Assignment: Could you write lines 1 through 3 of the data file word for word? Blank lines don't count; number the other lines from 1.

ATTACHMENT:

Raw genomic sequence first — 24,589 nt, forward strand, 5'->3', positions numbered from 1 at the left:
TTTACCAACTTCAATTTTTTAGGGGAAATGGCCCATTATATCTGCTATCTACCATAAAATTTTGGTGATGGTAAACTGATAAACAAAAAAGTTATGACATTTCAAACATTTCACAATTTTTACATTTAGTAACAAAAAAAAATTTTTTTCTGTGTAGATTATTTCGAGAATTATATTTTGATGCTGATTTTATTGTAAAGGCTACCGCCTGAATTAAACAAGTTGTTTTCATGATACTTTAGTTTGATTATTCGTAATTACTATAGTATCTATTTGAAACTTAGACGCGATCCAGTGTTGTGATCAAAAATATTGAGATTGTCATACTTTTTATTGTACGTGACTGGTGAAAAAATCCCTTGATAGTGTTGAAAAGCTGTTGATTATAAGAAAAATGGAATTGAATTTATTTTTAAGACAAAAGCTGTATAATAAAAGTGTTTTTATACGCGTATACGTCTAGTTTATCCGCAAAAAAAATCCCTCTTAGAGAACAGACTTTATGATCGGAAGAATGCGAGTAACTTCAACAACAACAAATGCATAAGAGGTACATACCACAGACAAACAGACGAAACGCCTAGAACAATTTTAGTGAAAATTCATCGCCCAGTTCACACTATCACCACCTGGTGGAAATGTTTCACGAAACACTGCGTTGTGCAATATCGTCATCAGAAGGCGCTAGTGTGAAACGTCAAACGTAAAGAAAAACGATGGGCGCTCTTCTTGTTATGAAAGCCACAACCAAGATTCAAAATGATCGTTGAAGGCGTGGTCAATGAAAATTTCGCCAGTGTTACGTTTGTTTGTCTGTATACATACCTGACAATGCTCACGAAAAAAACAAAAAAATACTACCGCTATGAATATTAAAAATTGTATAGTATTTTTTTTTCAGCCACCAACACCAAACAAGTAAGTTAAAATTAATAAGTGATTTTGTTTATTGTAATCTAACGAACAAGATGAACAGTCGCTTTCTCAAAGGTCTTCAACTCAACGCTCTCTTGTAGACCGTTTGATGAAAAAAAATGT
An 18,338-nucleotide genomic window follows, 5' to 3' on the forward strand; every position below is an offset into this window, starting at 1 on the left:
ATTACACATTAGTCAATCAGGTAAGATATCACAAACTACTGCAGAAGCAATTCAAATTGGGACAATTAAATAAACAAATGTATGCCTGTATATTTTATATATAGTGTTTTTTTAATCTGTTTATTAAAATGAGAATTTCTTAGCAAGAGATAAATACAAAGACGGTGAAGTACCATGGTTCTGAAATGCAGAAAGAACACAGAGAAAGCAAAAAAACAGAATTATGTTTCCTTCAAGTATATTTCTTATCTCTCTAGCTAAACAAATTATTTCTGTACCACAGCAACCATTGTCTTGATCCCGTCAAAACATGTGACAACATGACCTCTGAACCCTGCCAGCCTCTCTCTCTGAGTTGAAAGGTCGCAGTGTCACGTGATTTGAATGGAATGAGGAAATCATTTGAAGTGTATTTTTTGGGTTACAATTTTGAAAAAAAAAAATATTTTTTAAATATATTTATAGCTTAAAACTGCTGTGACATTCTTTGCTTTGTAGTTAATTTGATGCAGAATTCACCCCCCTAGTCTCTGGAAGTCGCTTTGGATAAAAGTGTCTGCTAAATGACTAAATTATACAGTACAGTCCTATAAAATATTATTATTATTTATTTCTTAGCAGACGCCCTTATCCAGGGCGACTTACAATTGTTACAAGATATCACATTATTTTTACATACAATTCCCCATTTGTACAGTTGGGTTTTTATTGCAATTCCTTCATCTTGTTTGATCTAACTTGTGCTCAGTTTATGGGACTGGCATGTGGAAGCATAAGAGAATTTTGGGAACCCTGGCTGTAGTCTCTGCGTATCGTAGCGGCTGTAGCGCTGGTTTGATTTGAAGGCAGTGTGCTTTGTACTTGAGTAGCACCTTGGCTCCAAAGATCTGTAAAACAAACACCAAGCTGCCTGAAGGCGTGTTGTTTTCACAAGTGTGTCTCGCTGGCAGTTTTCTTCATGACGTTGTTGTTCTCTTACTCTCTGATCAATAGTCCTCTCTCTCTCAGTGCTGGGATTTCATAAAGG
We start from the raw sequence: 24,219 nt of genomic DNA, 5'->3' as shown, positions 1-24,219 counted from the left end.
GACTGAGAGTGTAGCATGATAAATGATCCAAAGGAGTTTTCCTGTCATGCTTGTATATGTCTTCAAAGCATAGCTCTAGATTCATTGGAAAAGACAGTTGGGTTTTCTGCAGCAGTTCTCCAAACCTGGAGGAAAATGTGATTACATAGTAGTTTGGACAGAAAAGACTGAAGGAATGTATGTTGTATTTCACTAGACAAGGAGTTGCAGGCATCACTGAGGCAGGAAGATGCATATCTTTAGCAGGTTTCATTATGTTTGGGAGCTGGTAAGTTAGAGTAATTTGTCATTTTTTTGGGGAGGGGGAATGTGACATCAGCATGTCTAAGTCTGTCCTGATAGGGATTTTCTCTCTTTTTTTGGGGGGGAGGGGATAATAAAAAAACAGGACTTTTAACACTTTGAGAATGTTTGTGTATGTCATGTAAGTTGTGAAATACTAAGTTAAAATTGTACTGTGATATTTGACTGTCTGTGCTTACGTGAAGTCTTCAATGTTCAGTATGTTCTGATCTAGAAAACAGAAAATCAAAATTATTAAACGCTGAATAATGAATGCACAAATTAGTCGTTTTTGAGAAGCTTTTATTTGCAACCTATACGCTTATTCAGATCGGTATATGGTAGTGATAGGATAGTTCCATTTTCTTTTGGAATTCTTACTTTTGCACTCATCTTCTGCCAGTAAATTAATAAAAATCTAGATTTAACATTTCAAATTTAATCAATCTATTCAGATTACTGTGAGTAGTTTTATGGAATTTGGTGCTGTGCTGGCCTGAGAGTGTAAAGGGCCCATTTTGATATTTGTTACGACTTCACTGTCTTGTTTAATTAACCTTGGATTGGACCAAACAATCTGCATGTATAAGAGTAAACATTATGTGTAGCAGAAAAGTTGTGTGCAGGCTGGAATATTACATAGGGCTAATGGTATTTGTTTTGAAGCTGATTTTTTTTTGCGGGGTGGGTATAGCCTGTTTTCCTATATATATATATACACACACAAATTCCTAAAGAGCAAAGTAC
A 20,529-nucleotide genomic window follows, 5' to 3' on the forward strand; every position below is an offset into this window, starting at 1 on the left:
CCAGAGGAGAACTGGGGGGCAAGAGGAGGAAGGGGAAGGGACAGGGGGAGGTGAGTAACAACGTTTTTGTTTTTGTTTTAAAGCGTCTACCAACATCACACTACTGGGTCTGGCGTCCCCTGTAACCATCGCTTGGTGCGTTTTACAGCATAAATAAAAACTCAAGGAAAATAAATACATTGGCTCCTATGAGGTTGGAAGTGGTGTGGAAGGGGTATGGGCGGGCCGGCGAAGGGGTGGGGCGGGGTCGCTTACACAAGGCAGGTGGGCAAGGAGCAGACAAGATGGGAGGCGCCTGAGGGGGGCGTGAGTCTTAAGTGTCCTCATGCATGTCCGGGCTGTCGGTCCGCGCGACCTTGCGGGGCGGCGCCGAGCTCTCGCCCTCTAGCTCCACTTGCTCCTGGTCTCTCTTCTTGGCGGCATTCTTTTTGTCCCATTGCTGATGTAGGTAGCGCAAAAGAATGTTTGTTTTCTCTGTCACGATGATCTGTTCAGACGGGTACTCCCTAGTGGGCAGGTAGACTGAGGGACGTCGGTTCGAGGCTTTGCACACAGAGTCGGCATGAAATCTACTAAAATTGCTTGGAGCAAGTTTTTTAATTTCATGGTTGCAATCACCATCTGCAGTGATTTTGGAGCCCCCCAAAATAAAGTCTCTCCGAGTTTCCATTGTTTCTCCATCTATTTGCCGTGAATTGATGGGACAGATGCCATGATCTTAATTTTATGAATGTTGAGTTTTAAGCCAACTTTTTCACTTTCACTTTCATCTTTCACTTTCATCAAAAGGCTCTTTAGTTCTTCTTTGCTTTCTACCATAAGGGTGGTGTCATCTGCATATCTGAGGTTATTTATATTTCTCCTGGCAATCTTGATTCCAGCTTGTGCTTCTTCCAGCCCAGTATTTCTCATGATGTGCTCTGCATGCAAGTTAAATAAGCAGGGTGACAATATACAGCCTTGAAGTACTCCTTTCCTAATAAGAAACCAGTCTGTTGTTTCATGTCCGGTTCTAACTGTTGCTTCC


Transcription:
Raw genomic sequence first — 24,589 nt, forward strand, 5'->3', positions numbered from 1 at the left:
TTTACCAACTTCAATTTTTTAGGGGAAATGGCCCATTATATCTGCTATCTACCATAAAATTTTGGTGATGGTAAACTGATAAACAAAAAAGTTATGACATTTCAAACATTTCACAATTTTTACATTTAGTAACAAAAAAAAATTTTTTTCTGTGTAGATTATTTCGAGAATTATATTTTGATGCTGATTTTATTGTAAAGGCTACCGCCTGAATTAAACAAGTTGTTTTCATGATACTTTAGTTTGATTATTCGTAATTACTATAGTATCTATTTGAAACTTAGACGCGATCCAGTGTTGTGATCAAAAATATTGAGATTGTCATACTTTTTATTGTACGTGACTGGTGAAAAAATCCCTTGATAGTGTTGAAAAGCTGTTGATTATAAGAAAAATGGAATTGAATTTATTTTTAAGACAAAAGCTGTATAATAAAAGTGTTTTTATACGCGTATACGTCTAGTTTATCCGCAAAAAAAATCCCTCTTAGAGAACAGACTTTATGATCGGAAGAATGCGAGTAACTTCAACAACAACAAATGCATAAGAGGTACATACCACAGACAAACAGACGAAACGCCTAGAACAATTTTAGTGAAAATTCATCGCCCAGTTCACACTATCACCACCTGGTGGAAATGTTTCACGAAACACTGCGTTGTGCAATATCGTCATCAGAAGGCGCTAGTGTGAAACGTCAAACGTAAAGAAAAACGATGGGCGCTCTTCTTGTTATGAAAGCCACAACCAAGATTCAAAATGATCGTTGAAGGCGTGGTCAATGAAAATTTCGCCAGTGTTACGTTTGTTTGTCTGTATACATACCTGACAATGCTCACGAAAAAAACAAAAAAATACTACCGCTATGAATATTAAAAATTGTATAGTATTTTTTTTTCAGCCACCAACACCAAACAAGTAAGTTAAAATTAATAAGTGATTTTGTTTATTGTAATCTAACGAACAAGATGAACAGTCGCTTTCTCAAAGGTCTTCAACTCAACGCTCTCTTGTAGACCGTTTGATGAAAAAAAATGT
An 18,338-nucleotide genomic window follows, 5' to 3' on the forward strand; every position below is an offset into this window, starting at 1 on the left: